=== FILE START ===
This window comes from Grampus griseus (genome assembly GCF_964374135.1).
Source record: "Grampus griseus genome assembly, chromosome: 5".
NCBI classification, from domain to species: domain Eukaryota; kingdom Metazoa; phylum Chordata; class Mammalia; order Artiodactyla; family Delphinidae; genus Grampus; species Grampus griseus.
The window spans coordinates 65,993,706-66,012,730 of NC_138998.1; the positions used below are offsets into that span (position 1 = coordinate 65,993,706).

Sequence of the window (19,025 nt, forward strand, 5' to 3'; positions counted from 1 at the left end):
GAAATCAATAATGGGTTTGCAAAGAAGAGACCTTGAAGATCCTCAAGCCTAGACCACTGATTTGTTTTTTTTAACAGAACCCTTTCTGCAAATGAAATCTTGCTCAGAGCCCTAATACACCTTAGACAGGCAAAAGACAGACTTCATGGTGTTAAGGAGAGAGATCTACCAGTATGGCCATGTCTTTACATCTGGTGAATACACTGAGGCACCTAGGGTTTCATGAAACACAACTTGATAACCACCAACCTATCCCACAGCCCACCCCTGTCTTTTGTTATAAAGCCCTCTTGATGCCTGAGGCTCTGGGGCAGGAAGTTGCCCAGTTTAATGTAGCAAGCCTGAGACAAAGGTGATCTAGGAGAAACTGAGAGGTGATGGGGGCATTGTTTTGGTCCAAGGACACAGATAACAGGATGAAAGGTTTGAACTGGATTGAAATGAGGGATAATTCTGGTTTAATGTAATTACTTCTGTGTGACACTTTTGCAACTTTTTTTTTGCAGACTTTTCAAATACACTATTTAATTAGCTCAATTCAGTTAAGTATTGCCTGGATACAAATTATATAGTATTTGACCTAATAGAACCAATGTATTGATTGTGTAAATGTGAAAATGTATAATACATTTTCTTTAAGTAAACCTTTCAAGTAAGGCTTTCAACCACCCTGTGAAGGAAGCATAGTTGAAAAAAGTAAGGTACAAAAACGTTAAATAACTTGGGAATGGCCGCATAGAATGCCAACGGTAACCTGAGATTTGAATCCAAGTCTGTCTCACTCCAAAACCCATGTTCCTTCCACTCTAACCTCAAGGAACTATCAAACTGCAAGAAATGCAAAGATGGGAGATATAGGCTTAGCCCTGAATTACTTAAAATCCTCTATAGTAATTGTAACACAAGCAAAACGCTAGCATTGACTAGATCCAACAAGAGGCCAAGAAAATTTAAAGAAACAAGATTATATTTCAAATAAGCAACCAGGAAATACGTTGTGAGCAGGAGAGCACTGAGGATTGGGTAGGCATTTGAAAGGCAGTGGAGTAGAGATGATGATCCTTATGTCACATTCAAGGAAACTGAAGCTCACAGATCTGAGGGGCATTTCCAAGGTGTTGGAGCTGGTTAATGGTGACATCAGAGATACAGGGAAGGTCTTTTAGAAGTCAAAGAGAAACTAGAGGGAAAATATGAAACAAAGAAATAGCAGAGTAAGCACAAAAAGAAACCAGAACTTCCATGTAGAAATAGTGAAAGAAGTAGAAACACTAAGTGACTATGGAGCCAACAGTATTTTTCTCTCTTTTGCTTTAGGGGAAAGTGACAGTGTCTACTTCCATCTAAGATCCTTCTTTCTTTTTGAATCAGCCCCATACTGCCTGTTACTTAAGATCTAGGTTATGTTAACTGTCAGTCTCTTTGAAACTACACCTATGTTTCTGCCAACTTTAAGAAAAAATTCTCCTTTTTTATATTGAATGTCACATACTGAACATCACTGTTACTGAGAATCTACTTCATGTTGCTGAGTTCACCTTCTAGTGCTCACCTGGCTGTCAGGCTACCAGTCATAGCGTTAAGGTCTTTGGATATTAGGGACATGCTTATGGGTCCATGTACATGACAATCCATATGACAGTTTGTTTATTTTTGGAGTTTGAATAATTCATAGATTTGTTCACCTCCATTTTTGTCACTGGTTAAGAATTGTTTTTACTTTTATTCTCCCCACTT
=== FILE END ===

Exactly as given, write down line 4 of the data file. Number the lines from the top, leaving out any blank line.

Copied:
The window spans coordinates 65,993,706-66,012,730 of NC_138998.1; the positions used below are offsets into that span (position 1 = coordinate 65,993,706).